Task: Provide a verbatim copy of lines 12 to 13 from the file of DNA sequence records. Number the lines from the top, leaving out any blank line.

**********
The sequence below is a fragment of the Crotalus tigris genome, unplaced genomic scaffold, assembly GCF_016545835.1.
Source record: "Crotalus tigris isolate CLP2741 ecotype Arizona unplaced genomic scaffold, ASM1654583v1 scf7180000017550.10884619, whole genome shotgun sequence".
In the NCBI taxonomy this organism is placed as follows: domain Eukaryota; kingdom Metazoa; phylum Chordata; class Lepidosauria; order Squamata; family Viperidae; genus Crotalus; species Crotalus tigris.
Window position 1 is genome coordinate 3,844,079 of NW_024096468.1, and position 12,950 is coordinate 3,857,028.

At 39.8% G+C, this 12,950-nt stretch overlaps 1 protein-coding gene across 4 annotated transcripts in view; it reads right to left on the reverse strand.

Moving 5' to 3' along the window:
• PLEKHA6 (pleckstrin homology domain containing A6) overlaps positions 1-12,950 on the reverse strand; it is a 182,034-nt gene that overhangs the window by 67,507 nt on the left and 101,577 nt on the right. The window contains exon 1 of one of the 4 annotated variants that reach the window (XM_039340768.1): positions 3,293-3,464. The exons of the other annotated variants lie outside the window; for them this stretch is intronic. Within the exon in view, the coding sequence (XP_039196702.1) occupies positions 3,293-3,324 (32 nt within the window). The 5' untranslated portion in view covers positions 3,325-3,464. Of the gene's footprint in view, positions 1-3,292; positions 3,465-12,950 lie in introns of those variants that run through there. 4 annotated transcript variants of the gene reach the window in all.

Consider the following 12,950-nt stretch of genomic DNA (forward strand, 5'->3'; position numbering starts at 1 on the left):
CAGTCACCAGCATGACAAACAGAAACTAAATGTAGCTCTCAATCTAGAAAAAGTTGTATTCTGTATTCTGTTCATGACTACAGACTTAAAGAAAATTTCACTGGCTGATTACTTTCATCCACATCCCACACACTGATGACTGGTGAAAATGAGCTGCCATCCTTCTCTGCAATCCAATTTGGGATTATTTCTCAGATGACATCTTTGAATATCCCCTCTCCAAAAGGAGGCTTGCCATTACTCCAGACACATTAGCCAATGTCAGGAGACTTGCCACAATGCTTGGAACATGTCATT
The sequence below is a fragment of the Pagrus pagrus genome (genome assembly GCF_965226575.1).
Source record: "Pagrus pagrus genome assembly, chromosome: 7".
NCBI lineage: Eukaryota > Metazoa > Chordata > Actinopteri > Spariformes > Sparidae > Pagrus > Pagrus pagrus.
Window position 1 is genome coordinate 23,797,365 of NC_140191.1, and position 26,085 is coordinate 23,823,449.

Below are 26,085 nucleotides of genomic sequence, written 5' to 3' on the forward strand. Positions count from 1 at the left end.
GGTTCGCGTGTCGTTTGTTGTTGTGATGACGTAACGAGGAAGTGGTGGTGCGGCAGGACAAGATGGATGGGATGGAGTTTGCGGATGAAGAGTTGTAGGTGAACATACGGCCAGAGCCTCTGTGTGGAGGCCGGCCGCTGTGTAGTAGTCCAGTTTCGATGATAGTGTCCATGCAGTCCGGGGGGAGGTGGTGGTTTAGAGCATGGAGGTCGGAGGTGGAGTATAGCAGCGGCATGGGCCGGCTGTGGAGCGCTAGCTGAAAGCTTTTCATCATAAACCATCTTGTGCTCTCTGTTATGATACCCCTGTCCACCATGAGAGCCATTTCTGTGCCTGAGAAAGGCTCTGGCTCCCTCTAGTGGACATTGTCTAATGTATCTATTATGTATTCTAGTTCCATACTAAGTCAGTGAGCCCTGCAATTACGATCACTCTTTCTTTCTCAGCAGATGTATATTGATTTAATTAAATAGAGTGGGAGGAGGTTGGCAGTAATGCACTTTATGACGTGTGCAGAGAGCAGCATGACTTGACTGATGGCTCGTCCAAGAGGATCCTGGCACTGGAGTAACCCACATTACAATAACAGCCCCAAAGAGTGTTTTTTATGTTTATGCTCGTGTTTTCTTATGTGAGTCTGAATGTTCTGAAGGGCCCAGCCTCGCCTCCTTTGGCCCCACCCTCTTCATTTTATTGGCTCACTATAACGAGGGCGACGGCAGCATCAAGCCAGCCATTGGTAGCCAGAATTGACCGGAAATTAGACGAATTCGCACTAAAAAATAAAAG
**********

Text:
NCBI lineage: Eukaryota > Metazoa > Chordata > Actinopteri > Spariformes > Sparidae > Pagrus > Pagrus pagrus.
Window position 1 is genome coordinate 23,797,365 of NC_140191.1, and position 26,085 is coordinate 23,823,449.